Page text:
Total knee replacement surgery (TKRS) is a type of surgery in which arthritic or damaged surfaces of the knee joint are removed and replaced. TKRS is performed when other types of treatment are not effective in controlling the pain due to damage to the articular cartilage. The goal of TKRS is to relieve pain, improve knee function and thereby improve an individuals’ quality of life.
The materials used in total knee replacement surgery are designed to enable the knee to move like a normal joint. The damaged ends of the femur, tibia and underside of the patella are resurfaced with metal and plastic which are shaped to imitate normal knee movement and function. Several metals are used, including stainless steel, alloys of cobalt and chrome, and titanium. The plastic material is durable and wear resistant polyethylene. This “artificial knee” is called a prosthesis. Plastic bone cement may be used to secure the prosthesis to the bone.
Total knee replacement surgery is done in a hospital under general anesthetic (the patient is asleep) or spinal anesthetic (the patient is awake). Most people arrive at the hospital the day of their surgery. In some special cases people need to arrive at the hospital the day prior to their surgery to have other medical problems assessed. TKRS usually takes about two hours. After their surgery people generally stay in hospital 5 – 7 days, where they begin the rehabilitation process.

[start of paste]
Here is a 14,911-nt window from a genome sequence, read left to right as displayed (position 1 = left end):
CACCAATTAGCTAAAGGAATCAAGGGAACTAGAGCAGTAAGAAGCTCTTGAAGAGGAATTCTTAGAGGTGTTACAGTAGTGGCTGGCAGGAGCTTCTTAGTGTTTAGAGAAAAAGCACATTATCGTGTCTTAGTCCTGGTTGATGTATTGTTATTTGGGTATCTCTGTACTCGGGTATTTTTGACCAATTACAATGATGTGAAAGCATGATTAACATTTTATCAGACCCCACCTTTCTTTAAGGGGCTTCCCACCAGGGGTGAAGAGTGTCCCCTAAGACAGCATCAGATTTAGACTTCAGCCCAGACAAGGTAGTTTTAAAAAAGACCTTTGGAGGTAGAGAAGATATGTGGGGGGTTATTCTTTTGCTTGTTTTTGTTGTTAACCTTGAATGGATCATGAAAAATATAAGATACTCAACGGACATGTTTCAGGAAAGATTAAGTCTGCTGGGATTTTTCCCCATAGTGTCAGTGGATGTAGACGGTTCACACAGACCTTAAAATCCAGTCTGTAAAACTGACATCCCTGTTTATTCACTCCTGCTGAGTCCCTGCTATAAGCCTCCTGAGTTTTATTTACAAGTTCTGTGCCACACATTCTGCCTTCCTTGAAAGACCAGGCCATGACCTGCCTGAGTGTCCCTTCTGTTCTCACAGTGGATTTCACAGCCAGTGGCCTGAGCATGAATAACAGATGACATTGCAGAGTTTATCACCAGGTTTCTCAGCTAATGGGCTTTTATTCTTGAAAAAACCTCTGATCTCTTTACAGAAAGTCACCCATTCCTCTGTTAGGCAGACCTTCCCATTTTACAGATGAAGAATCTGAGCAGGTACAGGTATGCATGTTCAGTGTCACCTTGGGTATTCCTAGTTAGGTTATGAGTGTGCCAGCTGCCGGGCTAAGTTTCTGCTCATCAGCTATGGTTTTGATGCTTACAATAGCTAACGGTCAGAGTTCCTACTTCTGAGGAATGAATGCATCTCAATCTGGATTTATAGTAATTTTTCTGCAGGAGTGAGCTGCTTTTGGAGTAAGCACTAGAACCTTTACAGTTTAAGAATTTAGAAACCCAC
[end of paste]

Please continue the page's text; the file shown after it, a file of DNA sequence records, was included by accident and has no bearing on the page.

After TKRS knee motion generally improves. The extent of improvement will depend on how stiff the knee was before surgery. An exercise program is an important part of the recovery process and is usually started the day after surgery. Most people have some short term pain when they start their exercise program because the muscles surrounding the knee are weak from inactivity and the tissues are healing.
Complications can occur from TKRS. Some of the complications include:
• Blood clots
• Loosening of the prosthesis
• Excessive wear of the prosthesis
• Prosthetic breakage
• Injury to nerves or blood vessels
Complications are rare and most can be dealt with by the orthopedic surgeon who performed the surgery, or by the medical team that deals with post – operative complications.
Total knee replacement surgery is very effective in decreasing pain, improving function and quality of life when other treatment options are ineffective. An “artificial knee” or prosthesis can usually last a decade or more in older people. Younger people may need a second knee replacement.
Orthopedic surgeons, engineers and other scientists are working together to improve surgical techniques and prosthesis materials. It must be emphasized that the materials and surgical techniques currently used in TKRS are not designed to withstand the stresses of running, heavy physical work or contact sports. Participating in these types of activities after TKRS may lead to damage or early wear of the prosthesis.